Saturday, January 15, 2005

Eastern churches
All three American parts of the Russian Orthodox Church send clergy to Christmas party at Russian consulate in New York
They are the Church of Russia, the Orthodox Church in America (Russian dioceses in America founded before the Russian Revolution in 1917; declared independent in 1970 by the Church of Russia after years of de facto independence after the Revolution) and the Russian Church Abroad, the New York-based (since 1949) synod of bishops in exile started in 1920 after the Soviet takeover in Russia.

In the fourth photo down are, from left, the Very Revd Andrei Sommer of the Cathedral of Our Lady of the Sign, New York, Russian Church Abroad, OCA chancellor the Very Revd Robert Kondratick, Fr Serafim Gan, chancery, Russian Church Abroad, Church of Russia Bishop Merkury of Zaraisk (actually the exarch for America, based in New York), Russian Church Abroad Bishop Gabriel of Manhattan, Fr Joseph, a hieromonk, of the Church of Russia and Fr Deacon Vladimir Tsurikov of the Russian Church Abroad. (Many thanks to blog visitor Justin for giving me a link with all the names.)

Хорошо! Wonderful!

Some of you might be asking, ‘Why are there three Russian Orthodox churches in America?’

The short answer is the Russian Revolution fragmented it.

The slightly (I promise!) longer answer is a story in four parts.

Part I: The Russian Orthodox have been in America since 1794 when they set up a colony in Alaska (sold to the US in 1867) and a fort and trading post in northern California (Fort ‘Ross’, really Русь). There are some Orthodox Tlingit Indians (a tribe hostile to Christianity at first) and Russian-Aleut* creoles in Alaska to this day. They also ministered to Russian expats in the Pacific Rim city of San Francisco (which has a Russian Hill section) and farther away in New York.

Part II: The Ruthenian immigrant schism, as described briefly in the link ‘the Russian Revolution fragmented it’. Their descendents are 60% of the people in the old Russian dioceses today — not Russians! And they’re centred in America’s old industrial Rust Belt in Ohio and Pennsylvania. Ruthenian immigration to America really ended with World War I.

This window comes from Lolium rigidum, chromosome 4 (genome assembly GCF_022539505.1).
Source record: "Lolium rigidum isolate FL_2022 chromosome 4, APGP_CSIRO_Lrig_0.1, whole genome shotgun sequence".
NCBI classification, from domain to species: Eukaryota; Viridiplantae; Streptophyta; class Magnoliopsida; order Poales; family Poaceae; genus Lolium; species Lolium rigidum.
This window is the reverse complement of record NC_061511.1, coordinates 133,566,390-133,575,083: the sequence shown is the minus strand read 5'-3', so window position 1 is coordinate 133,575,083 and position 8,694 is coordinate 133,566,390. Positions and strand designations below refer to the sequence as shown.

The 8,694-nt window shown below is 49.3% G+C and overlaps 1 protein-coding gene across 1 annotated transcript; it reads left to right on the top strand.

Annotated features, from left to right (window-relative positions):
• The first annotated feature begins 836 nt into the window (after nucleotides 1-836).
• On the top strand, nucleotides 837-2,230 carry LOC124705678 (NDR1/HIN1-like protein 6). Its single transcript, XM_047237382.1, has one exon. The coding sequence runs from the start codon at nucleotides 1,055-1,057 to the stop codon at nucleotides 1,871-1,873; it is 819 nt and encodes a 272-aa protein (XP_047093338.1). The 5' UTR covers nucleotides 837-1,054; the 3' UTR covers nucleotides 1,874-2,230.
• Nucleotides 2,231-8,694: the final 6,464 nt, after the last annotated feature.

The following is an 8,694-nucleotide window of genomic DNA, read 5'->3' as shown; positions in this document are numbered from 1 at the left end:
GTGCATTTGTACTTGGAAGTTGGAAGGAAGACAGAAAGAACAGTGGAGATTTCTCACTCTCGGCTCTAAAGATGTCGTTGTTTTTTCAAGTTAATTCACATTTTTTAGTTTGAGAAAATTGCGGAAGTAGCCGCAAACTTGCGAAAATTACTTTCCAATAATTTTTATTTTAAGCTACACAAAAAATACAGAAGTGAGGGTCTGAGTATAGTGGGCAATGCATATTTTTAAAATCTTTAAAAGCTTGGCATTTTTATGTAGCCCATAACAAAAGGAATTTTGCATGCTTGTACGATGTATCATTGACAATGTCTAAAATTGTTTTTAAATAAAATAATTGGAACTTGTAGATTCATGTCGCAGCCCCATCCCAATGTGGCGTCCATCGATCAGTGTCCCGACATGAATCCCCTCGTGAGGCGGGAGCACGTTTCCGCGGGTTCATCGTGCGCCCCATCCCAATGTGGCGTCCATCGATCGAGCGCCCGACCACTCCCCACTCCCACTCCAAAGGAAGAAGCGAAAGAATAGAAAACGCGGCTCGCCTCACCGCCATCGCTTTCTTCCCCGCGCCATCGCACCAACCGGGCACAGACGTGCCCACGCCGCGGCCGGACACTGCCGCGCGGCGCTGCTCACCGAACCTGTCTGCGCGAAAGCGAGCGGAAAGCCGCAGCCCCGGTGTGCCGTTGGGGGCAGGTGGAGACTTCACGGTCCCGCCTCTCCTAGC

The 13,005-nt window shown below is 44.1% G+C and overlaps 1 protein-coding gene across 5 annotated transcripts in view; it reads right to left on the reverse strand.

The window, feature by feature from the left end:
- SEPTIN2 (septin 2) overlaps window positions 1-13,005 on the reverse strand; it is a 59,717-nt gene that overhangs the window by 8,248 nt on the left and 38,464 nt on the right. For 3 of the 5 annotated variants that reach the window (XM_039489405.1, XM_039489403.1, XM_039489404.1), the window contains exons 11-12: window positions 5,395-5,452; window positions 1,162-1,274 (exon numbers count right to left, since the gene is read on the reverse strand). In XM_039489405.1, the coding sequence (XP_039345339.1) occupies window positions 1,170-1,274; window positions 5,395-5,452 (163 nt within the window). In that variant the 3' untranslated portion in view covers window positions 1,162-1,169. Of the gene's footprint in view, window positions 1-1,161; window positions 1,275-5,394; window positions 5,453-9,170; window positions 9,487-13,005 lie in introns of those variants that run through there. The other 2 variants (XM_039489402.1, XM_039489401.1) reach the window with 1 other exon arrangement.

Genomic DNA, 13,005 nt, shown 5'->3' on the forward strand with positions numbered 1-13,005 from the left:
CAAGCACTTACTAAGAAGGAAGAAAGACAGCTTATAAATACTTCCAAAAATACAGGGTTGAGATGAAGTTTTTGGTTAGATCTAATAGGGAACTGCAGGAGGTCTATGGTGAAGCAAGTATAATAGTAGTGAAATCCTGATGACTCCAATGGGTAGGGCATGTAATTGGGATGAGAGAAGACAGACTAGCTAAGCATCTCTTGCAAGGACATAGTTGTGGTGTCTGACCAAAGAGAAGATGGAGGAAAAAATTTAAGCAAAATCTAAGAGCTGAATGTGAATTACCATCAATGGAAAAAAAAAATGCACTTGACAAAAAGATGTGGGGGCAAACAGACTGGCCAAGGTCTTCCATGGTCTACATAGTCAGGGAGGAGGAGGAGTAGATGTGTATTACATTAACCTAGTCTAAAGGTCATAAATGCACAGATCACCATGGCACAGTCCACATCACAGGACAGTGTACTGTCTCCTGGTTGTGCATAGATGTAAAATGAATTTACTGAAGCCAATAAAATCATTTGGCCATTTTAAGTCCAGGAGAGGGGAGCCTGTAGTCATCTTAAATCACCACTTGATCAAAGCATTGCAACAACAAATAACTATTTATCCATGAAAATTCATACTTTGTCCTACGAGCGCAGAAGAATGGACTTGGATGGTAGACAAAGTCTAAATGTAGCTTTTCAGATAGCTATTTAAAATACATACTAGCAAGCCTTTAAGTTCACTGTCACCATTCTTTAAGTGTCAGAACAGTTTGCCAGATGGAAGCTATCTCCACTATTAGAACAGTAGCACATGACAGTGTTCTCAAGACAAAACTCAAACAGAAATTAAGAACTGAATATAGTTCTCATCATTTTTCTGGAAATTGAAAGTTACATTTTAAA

Part III: The Russian Revolution. See the link again. The Russian dioceses under a metropolitan archbishop were left leaderless as it became impossible for the persecuted Church of Russia to govern them. Meanwhile in 1920 in Serbia some escaped Russian bishops started a synod in exile for Russians abroad. The Americans went under them for a while in the 1930s but in 1946 voted for de facto independence temporarily until, they hoped, the Communists fell.

Part IV: World War II. Right after it, 1) the Soviet Union sent a bishop to America who ordered all the Russian Orthodox to go under him. He picked up a few parishes but most said nyet (see above). And... 2) the synod in exile, the Russian Orthodox Church Abroad or Russian Orthodox Church Outside of Russia (ROCOR), moved from Munich to New York in 1949 bringing congregations of Russians fleeing the USSR.

(ROCOR were upset that the American sees had just left them and there was a culture clash between Russians and Americans.)

Hence, three Russian Orthodox churches in the same turf. They’re all small and essentially the same, only the now-OCA are Americanized (after all most never were Russian and have been American for three or four generations!), using a slightly modified version of the Russian recension of the Byzantine Rite (most use the Western calendar for fixed-date feasts for example, and note Fr Robert above hasn’t got a beard but has a Roman collar).

P.S. Props to the OCA, the one with the Byzantine Catholic strain in its background, for being the one that shows up at pro-life functions. Connexion?

*Catholic cultures intermarried with the natives. Witness Latin America.

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